2. Specifically, the firm's breaches were that it:
    • failed to establish and maintain appropriate and effective procedures for the proper handling of mortgage endowment complaints;
    • failed to identify and remedy recurring or systemic problems in its mortgage endowment complaints handling procedures;
    • failed to ensure that each mortgage endowment complaint received was adequately investigated;
    • failed to put in place appropriate management controls, and failed to take reasonable steps, to ensure that it handled mortgage endowment complaints fairly, consistently and promptly; and
    • failed to ensure, and failed to take reasonable steps to ensure that decision letters to customers regarding mortgage endowment complaints were clear and fair, and not misleading, in content.
    • Friends Provident sold 216,679 mortgage endowments polices in the period from 29 April 1988 to 31 December 2001.
    1. Friends Provident has been the subject of formal disciplinary action on one previous occasion. In September 1997, Friends Provident was ordered by PIA’s Disciplinary Committee to pay a fine of £450,000. This related to its failure to take all reasonable steps to carry out the review of past pension transfer and opt-out business sold by Friends Provident or to monitor the review by other businesses for which it had accepted responsibility. Friends Provident was also ordered to pay PIA’s costs of £20,000.
    2. Friends Provident Life and Pensions Limited registered offices are at Pixham End, Dorking, Surrey RH4 1QA.
    3. The FSA regulates the financial services industry and has four objectives under the Financial Services and Markets Act 2000: maintaining market confidence; promoting public understanding of the financial system; the protection of consumers; and fighting financial crime.

The FSA aims to maintain efficient, orderly and clean financial markets and help retail consumers achieve a fair deal.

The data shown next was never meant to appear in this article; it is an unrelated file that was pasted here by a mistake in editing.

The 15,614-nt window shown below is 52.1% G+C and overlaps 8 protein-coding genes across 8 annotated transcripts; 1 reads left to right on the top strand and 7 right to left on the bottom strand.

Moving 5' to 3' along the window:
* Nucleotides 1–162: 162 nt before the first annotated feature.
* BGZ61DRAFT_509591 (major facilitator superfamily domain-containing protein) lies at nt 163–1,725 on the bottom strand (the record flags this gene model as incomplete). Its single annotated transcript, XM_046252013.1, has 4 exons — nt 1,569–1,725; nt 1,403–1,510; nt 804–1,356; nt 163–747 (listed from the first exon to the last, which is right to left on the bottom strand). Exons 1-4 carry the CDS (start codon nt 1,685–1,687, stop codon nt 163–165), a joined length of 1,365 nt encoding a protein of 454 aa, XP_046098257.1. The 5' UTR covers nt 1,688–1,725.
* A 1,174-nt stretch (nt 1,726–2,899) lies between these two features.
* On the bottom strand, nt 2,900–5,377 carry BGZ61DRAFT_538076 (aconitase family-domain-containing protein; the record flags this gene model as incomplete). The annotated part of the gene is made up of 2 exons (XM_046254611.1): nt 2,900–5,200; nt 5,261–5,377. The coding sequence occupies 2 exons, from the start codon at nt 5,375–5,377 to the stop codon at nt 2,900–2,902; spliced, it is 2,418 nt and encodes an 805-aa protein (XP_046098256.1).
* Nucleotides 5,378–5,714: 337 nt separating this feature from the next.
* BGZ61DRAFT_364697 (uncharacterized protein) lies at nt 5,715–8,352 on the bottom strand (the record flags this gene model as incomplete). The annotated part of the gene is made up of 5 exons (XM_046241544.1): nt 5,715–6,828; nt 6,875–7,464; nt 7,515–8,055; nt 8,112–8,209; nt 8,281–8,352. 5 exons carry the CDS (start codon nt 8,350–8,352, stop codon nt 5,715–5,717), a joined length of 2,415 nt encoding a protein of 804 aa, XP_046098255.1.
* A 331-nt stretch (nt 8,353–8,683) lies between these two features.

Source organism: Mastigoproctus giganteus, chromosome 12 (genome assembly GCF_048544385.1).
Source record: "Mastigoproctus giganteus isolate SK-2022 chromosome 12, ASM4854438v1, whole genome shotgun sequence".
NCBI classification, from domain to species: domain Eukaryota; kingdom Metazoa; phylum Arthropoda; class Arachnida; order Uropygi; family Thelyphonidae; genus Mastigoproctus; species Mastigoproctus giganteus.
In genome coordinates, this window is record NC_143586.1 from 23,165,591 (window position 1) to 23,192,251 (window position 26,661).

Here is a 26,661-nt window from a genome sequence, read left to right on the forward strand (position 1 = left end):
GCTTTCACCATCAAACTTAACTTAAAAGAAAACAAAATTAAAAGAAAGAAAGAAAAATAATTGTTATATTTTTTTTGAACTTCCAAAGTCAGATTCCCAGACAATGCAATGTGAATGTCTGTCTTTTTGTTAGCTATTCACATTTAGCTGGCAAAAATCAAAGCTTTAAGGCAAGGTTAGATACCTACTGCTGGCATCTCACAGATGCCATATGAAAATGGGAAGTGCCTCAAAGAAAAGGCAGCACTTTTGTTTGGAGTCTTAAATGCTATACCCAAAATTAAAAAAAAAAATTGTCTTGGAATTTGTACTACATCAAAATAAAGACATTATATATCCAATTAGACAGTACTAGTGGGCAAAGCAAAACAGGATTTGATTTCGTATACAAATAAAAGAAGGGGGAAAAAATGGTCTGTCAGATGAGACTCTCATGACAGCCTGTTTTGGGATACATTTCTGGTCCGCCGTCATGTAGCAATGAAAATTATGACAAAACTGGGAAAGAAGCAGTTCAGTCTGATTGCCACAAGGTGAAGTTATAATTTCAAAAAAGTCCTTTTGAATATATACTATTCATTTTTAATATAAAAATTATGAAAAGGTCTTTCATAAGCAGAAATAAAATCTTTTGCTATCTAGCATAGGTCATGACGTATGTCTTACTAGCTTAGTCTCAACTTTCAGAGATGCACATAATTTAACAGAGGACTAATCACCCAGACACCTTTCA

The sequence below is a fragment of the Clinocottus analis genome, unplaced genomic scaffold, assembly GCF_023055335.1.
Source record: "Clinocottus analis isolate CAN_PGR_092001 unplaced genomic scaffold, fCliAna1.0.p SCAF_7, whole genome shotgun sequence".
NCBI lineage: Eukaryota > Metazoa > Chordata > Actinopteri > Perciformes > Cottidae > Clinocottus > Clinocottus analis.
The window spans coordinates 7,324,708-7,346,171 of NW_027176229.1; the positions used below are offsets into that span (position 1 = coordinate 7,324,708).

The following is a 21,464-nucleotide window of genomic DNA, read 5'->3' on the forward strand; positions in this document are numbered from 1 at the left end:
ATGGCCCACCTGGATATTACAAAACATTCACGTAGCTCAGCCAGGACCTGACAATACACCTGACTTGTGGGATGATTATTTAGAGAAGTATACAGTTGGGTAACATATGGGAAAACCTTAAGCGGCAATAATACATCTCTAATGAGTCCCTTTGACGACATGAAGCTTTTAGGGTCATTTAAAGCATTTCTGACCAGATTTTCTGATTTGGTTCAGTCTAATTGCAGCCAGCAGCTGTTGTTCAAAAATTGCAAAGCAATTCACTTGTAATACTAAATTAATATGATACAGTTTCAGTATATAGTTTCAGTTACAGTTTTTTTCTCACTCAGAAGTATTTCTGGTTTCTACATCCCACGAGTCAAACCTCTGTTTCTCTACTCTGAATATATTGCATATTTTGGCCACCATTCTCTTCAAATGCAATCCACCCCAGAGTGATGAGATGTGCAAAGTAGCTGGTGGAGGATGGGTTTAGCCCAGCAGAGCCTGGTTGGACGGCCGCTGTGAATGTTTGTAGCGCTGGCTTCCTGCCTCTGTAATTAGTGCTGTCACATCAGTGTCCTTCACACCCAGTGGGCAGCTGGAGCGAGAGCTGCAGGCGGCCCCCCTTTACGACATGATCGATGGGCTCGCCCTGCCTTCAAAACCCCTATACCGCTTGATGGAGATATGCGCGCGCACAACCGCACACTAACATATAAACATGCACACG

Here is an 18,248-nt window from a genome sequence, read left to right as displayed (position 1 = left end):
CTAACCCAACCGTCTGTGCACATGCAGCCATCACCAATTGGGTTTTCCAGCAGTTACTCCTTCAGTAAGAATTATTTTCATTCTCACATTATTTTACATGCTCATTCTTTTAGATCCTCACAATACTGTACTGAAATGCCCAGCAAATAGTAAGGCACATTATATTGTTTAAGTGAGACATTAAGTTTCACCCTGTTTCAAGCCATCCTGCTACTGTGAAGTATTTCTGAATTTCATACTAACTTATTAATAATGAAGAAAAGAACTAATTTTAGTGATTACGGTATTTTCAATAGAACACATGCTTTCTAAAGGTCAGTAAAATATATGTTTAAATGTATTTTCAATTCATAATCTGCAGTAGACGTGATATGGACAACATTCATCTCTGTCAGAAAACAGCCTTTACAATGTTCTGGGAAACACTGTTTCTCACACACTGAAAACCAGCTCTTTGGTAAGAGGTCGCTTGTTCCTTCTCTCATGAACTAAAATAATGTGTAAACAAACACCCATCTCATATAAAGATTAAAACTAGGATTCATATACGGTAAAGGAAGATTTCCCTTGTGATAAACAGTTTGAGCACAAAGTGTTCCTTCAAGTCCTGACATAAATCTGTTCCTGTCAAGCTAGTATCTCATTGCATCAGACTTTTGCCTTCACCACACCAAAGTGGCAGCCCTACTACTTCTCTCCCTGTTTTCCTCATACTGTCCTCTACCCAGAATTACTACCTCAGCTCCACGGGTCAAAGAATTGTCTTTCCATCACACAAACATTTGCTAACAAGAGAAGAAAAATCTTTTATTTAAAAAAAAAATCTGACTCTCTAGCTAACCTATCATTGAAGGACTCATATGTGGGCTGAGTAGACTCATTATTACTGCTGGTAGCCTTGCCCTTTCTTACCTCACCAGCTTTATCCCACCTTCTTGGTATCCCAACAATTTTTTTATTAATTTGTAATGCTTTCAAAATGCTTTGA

Winterthur Life UK, a unit of the Swiss banking giant Credit Suisse, has been fined £500,000 by the UK's financial watchdog for miss-selling endowment mortgages.

It is the first fine for endowment mis-selling that the Financial Conduct Authority (FSA) has imposed.

Winterthur has been ordered to pay the £500,000 fine as well as costs of £57,000 to the City regulator under a ruling announced on Tuesday.

Winterthur must pay total compensation of £10m to eligible customers.

About 10,000 policyholders, who were sold mortgage endowment policies between March 1998 and December 1999, should be in line for a payment.

Other probes

While the FSA has taken action over endowments in the past, these have been restricted to pricing issues.

The FSA has also launched probes into a number of other companies.

Decisions will be expected in the near future - and even bigger fines can be expected, pensions experts say.

Major failings

Winterthur stopped selling endowment policies in July 2000.

The problems relate to a system called Winteract, a computerised sales system which was used by Winterthur's advisers between March 1998 and December 1999 to generate recommendations for customers.

Its computerised questionnaire, known as the "Attitude Survey", was designed to establish a customer's attitude to risk.

But the FSA found major failings with the use of the system, including the fact that customers were not provided with a "clear written explanation of the reasons why a recommendation had been made".

Winterthur had also failed to monitor how suitable the recommendations generated by the Winteract system were for clients and did not monitor its staff properly.

Co-operative

Policyholders who have surrendered their policies could also be in line for compensation under the terms of the ruling.

Customers with policies that are affected will be contacted over the next 24 weeks by Winterthur.

Carol Sergeant, managing director for Regulatory Process and Risk at the FSA said: "Where consumers have suffered loss we want to see firms act quickly and decisively to put things right.

"The level of fine here reflects the fact that Winterthur has dealt with this problem quickly, openly and co-operatively."

Winterthur Life has set up a help line on 0800 1380290. It is open from 9am to 5pm, Monday to Friday.